The ‘transfer’ problem is not a surprise. It’s central to how the brain operates

One of my favourite storylines in series 4 of The Wire followed the initially calamitous attempts of Prez, the recently disgraced cop turned high-school teacher, to get his maths classes learning anything (it’s tragic that in a drama about drug gangs I still find the bits set in a school the most interesting, but I can’t help myself). Prez’s breakthrough comes when he realises that the probability theories his students are failing to absorb in class are the same ones required for success in the sidewalk dice games that they often play after hours. He begins to present the problems in the context of the dice games, and sees their understanding take a leap forward. The implication (though from memory it is never explicitly stated in the series) is that once the students have executed the strategies in this relevant real-world context, they will also be able to demonstrate that understanding back on the paper and textbook tasks on which they were originally so stuck. This storyline is a great dramatisation of the problem of transfer, the ability to apply knowledge learned in one context into another.

As David Didau pointed out in an excellent recent blog post, transfer is pretty much the point of education itself. Despite this, learning can often remain defiantly, and surprisingly, context-specific. Didau recounts a number of studies which clearly demonstrate that the transfer of knowledge is actually much more complicated and less efficient than we expect it to be, including an example very similar to that fictionalised in The Wire, involving children working in Brazilian markets being able to demonstrate mathematical strategies on their stalls that they could not do in the classroom.

Although there is lots of excellent coverage (both academically and in blogs, e.g. here, here, here and here) on what the problem is and where it occurs, I realised that I hadn’t ever read much on why it occurs. I thought it might be interesting for those interested in these problems to provide some small insight into the neuroscience of transfer, to explain why it is about the way that the brain operates which means that transfer is so difficult to produce.

One of the reasons why we expect knowledge to transfer between contexts lies in our natural intuition that information in our brains is stored in a way that is fairly stable, so that it can be called up as often and whenever it is needed. Unfortunately this is an illusion. In actual fact, the development of our brains and the storage of information in them is hugely context-dependent, so that even in maturity we are still only ever dealing with ‘partial representations’; representations of the world which capture some, but not all of it. Partial representations are, by their very nature, completely context-dependent; that is they reflect of the features of the world (and of the brain) which were the case when the information was originally stored. What follows, taking the theory of ‘Neuroconstructivism’ by Mareschal et al (2007) as my guide, are four different levels on which the activity of the brain is constrained by the context in which it occurs, and why this context-dependence is relevant to the transfer problem.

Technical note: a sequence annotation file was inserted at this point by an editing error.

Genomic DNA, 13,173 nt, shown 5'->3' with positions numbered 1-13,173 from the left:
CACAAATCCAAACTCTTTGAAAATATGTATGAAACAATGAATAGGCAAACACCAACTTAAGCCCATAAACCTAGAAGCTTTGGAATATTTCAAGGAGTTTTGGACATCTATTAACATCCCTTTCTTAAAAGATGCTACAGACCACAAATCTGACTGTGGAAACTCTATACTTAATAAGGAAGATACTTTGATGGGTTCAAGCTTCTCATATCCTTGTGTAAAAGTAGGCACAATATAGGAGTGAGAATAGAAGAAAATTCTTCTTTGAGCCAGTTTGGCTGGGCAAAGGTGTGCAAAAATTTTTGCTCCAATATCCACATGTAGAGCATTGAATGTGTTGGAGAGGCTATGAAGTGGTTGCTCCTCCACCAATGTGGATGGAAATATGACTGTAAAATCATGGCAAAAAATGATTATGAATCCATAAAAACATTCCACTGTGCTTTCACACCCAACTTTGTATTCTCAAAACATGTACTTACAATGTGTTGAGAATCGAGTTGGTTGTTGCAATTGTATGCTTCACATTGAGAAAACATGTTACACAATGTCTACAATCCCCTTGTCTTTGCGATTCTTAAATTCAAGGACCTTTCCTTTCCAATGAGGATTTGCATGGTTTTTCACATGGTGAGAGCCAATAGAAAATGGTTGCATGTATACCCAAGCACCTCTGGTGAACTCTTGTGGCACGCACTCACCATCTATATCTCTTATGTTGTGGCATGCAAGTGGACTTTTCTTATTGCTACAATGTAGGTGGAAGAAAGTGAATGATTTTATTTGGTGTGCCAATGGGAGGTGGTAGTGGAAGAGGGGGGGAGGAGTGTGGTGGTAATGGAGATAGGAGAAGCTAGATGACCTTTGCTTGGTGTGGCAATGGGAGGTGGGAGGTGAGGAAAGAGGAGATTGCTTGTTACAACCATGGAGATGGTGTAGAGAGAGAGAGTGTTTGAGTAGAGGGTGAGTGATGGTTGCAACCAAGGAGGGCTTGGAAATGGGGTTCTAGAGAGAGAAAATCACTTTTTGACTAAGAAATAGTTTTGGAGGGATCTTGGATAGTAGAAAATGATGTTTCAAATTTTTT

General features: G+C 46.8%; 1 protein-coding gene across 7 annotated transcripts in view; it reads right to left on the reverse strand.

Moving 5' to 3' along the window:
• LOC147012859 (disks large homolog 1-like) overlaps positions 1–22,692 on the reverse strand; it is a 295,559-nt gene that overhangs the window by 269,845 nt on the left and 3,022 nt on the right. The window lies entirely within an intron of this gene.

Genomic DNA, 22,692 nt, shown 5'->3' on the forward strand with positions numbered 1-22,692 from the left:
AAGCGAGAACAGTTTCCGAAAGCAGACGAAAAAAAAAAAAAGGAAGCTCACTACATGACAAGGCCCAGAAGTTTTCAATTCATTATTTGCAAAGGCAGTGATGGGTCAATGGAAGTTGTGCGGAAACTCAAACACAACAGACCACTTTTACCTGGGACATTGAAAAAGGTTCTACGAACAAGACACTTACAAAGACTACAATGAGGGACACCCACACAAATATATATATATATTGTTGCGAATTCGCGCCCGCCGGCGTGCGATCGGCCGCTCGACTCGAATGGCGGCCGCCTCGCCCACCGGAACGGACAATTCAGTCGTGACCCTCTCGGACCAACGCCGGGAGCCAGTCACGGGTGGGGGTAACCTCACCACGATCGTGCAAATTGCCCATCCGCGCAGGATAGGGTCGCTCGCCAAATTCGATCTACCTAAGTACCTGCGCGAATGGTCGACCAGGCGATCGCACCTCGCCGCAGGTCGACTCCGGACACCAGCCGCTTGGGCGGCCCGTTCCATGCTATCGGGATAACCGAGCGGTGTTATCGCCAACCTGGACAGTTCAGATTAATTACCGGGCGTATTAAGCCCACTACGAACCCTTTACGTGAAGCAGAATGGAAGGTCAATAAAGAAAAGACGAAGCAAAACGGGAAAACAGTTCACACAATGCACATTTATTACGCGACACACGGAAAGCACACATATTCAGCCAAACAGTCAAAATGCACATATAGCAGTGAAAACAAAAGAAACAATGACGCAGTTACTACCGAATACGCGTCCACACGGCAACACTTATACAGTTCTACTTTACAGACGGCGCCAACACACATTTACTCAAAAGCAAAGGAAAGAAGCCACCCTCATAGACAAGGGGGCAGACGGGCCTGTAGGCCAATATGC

1. Neural context – ‘encellment

The cellular neighbours of a neuron exert a large influence over its eventual function as a processor of information. The characteristics of its response and the way in which it connects and influences other neurons is in turn dependent on the type and amount of activity that the neuron itself receives. On a simple level this can be demonstrated by the foundational principle of neuroscience, paraphrasing Donald Hebb, that “cells that wire together fire together”. The more that cells communicate with each other, the more that their connections are strengthened, and the greater influence that a preceding cell exerts over the activity of subsequent cell. However, the context-dependence of neural activity is not limited to the simple co-operative strengthening of connections. They can also compete. Many areas of the brain show competition between different neurons within the same region. Competition between cells is thought to be crucial to creating specialisation (such as cells which respond only to particular orientations in visual cortex), but it can also have more drastic effects. A famous example comes from Hubel and Wiesel’s Nobel Prize-winning work on the cat visual cortex. They found that newborn cats who had one eye occluded for a time (and then reopened) showed reduced space dedicated to processing information from the occluded eye and increased space processing that from the uncovered eye. As other structures earlier in the visual system still functioned normally after the re-opening (e.g. retinal ganglion cells and the lateral geniculate nucleus – the relay station to the visual cortex), the conclusion was that these changes were the result of activity-based competition between neurons; with the diminished input from the eye at a competitive disadvantage to input from other sources. This disadvantage eventually leads to visual processing being outcompeted, and other functions expanding to occupy the territory.

What does this mean for transfer?

How any neuron responds to an input is constrained by a number of different factors: the ever-changing strengths of connections to potentially thousands of other inputs (both excitatory and inhibitory), competition (or co-operation) between neighbouring cells, or a progressive specialisation of the cell’s function. This means that a signal from a neuron can only be interpreted as representing that cell’s response to a particular set of circumstances at that specific time; the neural context, if you will.